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#1243888 - 08/05/09 10:25 AM How to incorporate ear training in piano lessons?
toejamfutbol Offline
Full Member

Registered: 08/04/09
Posts: 124
Loc: MI
I have only been teaching piano for a little over a year, but I love it!

I am looking to incorporate more ear training in my lessons, but I'm not sure how. I am constantly singing during the lessons, but I never make my students sing. I guess I'm afraid of embarrassing them, since people seem to be shy about singing. I don't want to make them uncomfortable, but I want them to be able to make the important connection between voice and piano.

I also do a few ear training exercies and quizzes where I will play things and the student has to identify what I'm doing or not doing just by listening, but I was wondering if anyone had any more suggestions for singing and ear training within lessons that won't make the student uncomfortable or embarrassed.
"Why should we be in such desperate haste to succeed, and in such desperate enterprises? If a man does not keep pace with his companions, perhaps it is because he hears a different drummer. Let him step to the music which he hears, however measured and far away." -Thoreau

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#1244730 - 08/06/09 12:47 PM Re: How to incorporate ear training in piano lessons? [Re: toejamfutbol]
aEquals440 Offline
Full Member

Registered: 07/09/09
Posts: 47
Loc: Richmond, VA
Wow, hats off to you, TJF. Ear training is something that is sorely amiss in piano pedagogy. The only method books I know are college-level, but it may be worth getting a cheap copy of an out-of-print edition on Amazon for use as they start out pretty simply. You may end up having to make your own exercises. You could have the student try to figure out a simple melody they know by ear for an assignment. Give them the starting note in the key of C and let them go at it! You could also have them close their eyes, play a simple motive, give them the starting note and have them (with eyes open), try to copy. Another exercise would be letting them improvise even a simple one note melody and just see where it goes. I agree that many are self-conscious about singing. If you CAN get them to sing or hum, it can only help, of course!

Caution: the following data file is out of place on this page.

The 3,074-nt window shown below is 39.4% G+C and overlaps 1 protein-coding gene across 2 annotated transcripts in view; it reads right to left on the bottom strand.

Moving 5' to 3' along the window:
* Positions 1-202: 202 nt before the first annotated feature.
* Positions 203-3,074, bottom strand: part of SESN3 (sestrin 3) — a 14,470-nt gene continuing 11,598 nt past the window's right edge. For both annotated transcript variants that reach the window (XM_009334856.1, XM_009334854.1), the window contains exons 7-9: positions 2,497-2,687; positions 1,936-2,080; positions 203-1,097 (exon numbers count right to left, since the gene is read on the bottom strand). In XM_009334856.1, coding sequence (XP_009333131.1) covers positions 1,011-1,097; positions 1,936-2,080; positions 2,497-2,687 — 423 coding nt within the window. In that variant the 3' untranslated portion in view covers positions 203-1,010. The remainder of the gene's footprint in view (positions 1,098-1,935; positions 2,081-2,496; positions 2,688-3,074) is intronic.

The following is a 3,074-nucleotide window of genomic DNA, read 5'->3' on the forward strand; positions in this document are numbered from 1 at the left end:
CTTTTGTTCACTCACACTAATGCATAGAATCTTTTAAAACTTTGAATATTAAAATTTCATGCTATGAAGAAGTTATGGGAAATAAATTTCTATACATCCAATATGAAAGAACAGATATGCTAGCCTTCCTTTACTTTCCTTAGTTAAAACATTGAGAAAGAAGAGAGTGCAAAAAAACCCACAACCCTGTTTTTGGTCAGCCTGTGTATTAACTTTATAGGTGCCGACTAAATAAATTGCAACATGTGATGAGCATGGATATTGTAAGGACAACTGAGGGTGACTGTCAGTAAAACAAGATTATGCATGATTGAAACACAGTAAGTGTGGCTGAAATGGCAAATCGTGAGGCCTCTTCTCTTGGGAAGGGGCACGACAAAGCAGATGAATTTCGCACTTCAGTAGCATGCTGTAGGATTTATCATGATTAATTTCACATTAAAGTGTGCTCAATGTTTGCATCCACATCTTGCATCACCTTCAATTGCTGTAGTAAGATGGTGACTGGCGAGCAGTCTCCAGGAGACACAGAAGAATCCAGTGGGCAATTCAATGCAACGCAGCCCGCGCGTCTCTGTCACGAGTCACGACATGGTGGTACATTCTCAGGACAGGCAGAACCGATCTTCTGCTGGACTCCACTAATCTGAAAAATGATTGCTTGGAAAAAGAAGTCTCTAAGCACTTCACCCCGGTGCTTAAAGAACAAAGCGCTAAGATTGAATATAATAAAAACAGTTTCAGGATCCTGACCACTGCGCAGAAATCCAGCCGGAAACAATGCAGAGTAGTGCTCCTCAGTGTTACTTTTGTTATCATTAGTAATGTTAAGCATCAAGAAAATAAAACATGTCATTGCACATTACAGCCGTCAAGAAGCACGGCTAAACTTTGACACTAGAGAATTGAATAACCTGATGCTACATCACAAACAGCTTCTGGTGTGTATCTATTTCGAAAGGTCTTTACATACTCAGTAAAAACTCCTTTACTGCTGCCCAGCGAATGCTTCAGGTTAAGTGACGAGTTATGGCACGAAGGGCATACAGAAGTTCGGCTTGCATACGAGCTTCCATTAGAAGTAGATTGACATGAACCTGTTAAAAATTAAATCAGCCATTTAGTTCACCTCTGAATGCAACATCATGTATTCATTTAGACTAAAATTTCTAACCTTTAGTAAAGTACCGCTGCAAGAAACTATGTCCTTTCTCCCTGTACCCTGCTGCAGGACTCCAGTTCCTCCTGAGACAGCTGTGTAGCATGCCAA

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#1247808 - 08/12/09 09:16 AM Re: How to incorporate ear training in piano lessons? [Re: aEquals440]
Phil Best Offline
Full Member

Registered: 03/18/09
Posts: 27
Loc: Fulham, London, UK
For me ear-training is best done by working on rhythmic awareness and pulse structure combined with internal mapping of the sounds and key-structures that the student plays. Good aural sense is an innate ability that needs unlocking. It requires a disciplined focus and shift towards internalised or active playing rather than the passive, external approach that is so prevalent. Aural training done through testing can make people good at aural tests but rarely improves their musical ear. Practical musicianship is the best way!

#1247965 - 08/12/09 02:17 PM Re: How to incorporate ear training in piano lessons? [Re: Phil Best]
dumdumdiddle Offline
1000 Post Club Member

Registered: 09/16/06
Posts: 1265
Loc: California
I teach ear training to all of my students, even as young as 4 years. The younger the child, the easier it is to develop the ear. Since I teach mostly group piano, ear training activities are done with other kids and they learn from each other. We do a lot of singing, using solfege. I'll sing a 3-note pattern, they'll sing it back for me. For beginners I'll use only 3 notes (do, re, mi), then later add fa and sol. Once we've sung simple patterns for a few weeks I'll play the same patterns but only sing the 'first' note of the pattern; they have to sing back the entire pattern. Then a little later I'll play the entire pattern with no singing and they have to sing it back for me.

We also do ear training at the piano, with me playing/singing the patterns and the kids playing/singing them back to me. In my studio set-up each child sits at his own digital piano; if you only have one piano you might consider getting a keyboard so that you and the child are NOT sitting at the same piano (with them VISUALLY copying what you're playing, and not using their ear).

I also do ear training where I play patterns and they guess and put them on a large magnetic note board that's on the wall.

Along with single note patterns, I also do ear training using various chords. For example, I'll have students stand in front of my piano and I'll play C chords (I chords) in quarter notes; kids start by clapping hands in the same beat. Then without telling them, I change to G7 (V7) and they have to tap their knees. Later, I'll add the IV chord and they have to tap their head.... Then I'll sing the tone names of each chord (do-mi-sol for the C chord, ti-fa-sol for the G7 ) and they have to sing them back for me.
Music School Owner
Early Childhood Music Teacher/Group Piano Teacher/Private Piano Teacher
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